Crashes in the News - Thread

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Tiger Tim

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4 incidents in 8 days... Looks like engine failure... Always heard Seawinds can be tough.
A week worth of gear and electrical issues followed by the engine quitting with what sounds like gear in transit; I wonder if the cause was anything like Elliot Seguin’s T-51 engine failure where stuck gear caused an overloaded hydraulic power pack to blow a main breaker. The Seawind may not have had an electrically-dependent engine installed (though maybe it did), but I imagine electric boost pumps are the only way to get fuel up to the high mounted engine...
 

Topaz

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so the first pilot might have been big and the second small.
Or the original owner often flew with a passenger(s), and the new owner was flying solo, and didn't ballast the airplane. Something like this with that much variable load forward is likely to need ballast between full and minimum payload conditions. We have Seawind owners here on the board. Does the aircraft normally require ballast if flown solo?
 

Rhino

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$25 thousand a flight... Ouch
Hey, this is America. He'll just sue somebody to get his money back.

Looking at the stuff from the airport manager, maybe the guy should have been on suicide watch or something. He seemed bound and determined to continually push a bad situation til it bit him in the butt.

Better to retire and save your aircraft, than push a bad position.
Tom Skerritt - Top Gun
 

Richard6

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737 down in water off Honalulu,pilots rescued
OK don't know a lot about jet engines, it was my understanding that they keep running as long as they had fuel or one of the blades flew off of the engine.

From what I read, neither of these things happened. So why does a jet engine just quit?

And I also was led to believe that these twin engine jet powered aircraft could maintain altitude with one engine. So what happened ?

How does a jet engine "overheat" ?

Richard
 

Rhino

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The JT8D has history of overheating. In 1985 one caught fire at Manchester airport in England and killed 54 people. Combustion chamber deterioration was supposedly the cause (I don't know the final determination). It's an old engine, so it's not hard to imagine deterioration causing stuff like this.
 

D Hillberg

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OK don't know a lot about jet engines, it was my understanding that they keep running as long as they had fuel or one of the blades flew off of the engine.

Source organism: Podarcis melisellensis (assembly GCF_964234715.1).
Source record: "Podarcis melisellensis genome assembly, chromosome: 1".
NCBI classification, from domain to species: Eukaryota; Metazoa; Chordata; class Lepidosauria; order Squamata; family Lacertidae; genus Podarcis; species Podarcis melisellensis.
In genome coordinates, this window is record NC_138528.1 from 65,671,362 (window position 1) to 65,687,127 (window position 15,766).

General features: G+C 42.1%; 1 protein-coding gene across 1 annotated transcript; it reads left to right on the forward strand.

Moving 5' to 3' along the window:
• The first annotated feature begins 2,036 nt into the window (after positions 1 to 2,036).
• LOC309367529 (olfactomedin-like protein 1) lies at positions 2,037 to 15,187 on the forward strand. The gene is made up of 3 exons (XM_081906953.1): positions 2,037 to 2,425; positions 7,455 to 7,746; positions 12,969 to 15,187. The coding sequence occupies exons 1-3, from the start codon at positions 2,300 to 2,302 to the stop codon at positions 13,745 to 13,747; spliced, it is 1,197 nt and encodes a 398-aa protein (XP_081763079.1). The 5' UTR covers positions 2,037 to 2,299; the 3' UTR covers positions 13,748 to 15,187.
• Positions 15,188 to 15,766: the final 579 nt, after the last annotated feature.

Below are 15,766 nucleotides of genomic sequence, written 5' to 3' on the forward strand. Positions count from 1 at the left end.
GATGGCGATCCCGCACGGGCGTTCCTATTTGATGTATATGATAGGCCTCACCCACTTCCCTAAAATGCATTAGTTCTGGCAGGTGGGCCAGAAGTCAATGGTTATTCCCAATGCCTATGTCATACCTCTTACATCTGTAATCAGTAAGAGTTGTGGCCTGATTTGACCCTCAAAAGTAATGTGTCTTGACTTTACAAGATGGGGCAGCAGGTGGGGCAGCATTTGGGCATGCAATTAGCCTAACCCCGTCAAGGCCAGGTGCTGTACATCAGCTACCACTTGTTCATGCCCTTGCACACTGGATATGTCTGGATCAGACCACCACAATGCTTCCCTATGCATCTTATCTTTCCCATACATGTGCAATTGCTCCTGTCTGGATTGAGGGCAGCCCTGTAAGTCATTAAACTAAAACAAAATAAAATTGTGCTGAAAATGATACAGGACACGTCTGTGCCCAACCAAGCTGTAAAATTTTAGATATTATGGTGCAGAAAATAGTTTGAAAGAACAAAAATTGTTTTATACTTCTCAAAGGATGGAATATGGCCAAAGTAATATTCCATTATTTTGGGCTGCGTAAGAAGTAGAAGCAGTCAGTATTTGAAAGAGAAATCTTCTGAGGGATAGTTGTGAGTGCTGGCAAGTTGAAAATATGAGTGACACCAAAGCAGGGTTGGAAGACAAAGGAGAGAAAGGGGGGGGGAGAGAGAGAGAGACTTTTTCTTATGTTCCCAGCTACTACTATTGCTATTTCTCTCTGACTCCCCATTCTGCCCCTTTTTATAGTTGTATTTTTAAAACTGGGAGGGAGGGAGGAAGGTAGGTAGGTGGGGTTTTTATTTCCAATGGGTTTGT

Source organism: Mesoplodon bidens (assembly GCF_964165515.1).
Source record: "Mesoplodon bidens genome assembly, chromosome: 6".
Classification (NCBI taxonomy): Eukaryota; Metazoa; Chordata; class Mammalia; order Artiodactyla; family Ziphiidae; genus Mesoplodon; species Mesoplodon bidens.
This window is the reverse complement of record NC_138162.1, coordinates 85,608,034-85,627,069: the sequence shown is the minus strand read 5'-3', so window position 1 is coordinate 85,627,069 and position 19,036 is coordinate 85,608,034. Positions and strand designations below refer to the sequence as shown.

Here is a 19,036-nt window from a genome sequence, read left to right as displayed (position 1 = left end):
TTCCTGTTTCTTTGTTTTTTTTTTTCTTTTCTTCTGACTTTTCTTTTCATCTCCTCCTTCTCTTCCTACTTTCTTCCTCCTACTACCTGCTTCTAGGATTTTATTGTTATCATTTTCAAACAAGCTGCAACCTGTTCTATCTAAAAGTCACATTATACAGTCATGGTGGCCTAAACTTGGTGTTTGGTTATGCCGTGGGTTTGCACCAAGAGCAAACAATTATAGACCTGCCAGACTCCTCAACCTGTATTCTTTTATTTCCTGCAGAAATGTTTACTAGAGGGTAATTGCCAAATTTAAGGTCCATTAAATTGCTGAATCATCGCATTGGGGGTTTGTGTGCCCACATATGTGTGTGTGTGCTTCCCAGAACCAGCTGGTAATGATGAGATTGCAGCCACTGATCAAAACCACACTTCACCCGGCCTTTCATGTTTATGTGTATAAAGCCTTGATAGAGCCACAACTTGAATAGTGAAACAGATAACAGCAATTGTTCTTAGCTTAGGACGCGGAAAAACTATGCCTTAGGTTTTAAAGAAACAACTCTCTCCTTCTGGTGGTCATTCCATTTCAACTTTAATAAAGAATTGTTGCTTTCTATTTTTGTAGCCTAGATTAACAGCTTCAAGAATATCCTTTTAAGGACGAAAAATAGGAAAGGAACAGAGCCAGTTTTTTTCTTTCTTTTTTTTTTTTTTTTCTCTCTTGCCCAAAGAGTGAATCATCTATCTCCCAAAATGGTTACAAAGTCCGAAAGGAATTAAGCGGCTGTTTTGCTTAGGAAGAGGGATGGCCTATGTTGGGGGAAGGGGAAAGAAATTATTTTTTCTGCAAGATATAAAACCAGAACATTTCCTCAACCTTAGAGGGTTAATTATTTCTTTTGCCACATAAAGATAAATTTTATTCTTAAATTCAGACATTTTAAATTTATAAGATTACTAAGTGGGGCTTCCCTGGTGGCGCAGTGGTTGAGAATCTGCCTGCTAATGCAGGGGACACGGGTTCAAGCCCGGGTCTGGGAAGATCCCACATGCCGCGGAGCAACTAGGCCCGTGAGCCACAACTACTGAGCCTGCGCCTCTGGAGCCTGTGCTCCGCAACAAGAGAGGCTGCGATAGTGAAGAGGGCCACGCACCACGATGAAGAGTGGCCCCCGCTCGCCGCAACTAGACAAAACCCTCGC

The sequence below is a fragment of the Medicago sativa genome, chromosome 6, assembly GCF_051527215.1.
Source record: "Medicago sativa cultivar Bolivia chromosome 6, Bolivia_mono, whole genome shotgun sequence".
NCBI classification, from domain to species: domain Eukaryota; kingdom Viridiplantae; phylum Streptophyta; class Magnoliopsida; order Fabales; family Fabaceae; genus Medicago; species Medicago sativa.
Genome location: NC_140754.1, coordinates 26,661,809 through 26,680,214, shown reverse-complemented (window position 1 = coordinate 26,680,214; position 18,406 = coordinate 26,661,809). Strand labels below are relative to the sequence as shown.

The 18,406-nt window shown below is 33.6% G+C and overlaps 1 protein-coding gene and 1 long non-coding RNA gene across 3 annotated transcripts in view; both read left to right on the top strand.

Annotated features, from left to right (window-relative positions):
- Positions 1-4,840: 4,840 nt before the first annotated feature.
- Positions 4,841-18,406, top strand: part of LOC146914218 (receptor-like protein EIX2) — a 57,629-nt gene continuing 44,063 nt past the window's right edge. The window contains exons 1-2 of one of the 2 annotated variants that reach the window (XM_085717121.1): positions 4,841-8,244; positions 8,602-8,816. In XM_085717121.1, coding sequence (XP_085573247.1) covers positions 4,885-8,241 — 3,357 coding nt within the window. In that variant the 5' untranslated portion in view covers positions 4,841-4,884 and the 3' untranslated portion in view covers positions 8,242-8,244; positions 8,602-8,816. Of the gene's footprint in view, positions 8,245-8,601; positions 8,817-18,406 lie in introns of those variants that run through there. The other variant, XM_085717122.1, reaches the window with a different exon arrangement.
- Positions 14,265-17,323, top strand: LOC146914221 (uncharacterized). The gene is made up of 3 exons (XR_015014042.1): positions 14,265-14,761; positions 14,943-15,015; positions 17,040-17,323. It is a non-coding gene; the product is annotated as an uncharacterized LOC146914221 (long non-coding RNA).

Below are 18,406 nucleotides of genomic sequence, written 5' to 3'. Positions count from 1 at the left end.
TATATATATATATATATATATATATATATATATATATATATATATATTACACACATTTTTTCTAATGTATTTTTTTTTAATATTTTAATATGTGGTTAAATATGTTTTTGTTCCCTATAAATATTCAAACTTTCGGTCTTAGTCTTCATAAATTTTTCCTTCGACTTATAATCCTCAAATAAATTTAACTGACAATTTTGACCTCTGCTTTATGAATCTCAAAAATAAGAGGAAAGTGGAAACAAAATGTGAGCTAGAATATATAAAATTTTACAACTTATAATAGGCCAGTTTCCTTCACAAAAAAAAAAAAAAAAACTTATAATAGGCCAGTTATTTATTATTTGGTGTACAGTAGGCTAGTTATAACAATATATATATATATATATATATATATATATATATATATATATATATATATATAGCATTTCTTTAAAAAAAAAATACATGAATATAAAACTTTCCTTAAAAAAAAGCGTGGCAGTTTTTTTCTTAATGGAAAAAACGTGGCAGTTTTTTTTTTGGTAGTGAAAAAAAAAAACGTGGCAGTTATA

From what I read, neither of these things happened. So why does a jet engine just quit?

And I also was led to believe that these twin engine jet powered aircraft could maintain altitude with one engine. So what happened ?

How does a jet engine "overheat" ?

Richard
Two very tired engines - one quits the other just couldn't take the added load.... So it quit too.
 

Richard Roller

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The JT8D has history of overheating. In 1985 one caught fire at Manchester airport in England and killed 54 people. Combustion chamber deterioration was supposedly the cause (I don't know the final determination). It's an old engine, so it's not hard to imagine deterioration causing stuff like this.
The Manchester incident was caused by combustion chambers bursting due to maintenance practices of the day. I started at TWA in '86 and got caught up in the revised maintenance procedures for the cans in the JT8D engines.
 

TFF

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I bet JT8s are not even overhauled anymore. Probably a big stack of engines from salvage and as one goes down, another used one gets bolted on out of a can.
 

Vigilant1

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Post 4429 above says it. Reduced power takeoffs can work against safety and aggravate the problem by encouraging failures at the worst possible time.
I can see how that could happen.
If the operator/airline procedures call for routine reduced power takoffs, maybe the planes should be limited to a MTOW at which it could still fly safely on remaining engines at that same reduced EPR. Sure, if the crew NEEDs to firewall the remaining engines to get safely to a landing, they should do it. But it seems not quite right to build the system so that the old creaky motors are seeing unusual EPR when the chips are down.
 
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Richard6

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So if I understand this discussion properly, the FAA has different rules for jet aircraft that don't carry passengers as opposed to those that do. Seems like a disaster waiting to happen. This time the aircraft operator got lucky, next time the crash could be into a populated area with disastrous results.
 

dwalker

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Crash in my neighborhood this morning-


adsb data here-


Looks like he aborted a landing, had power on the downwind, turned base, made a good landing but went off the field into the road.

I do not know the fellow that owns it.
 
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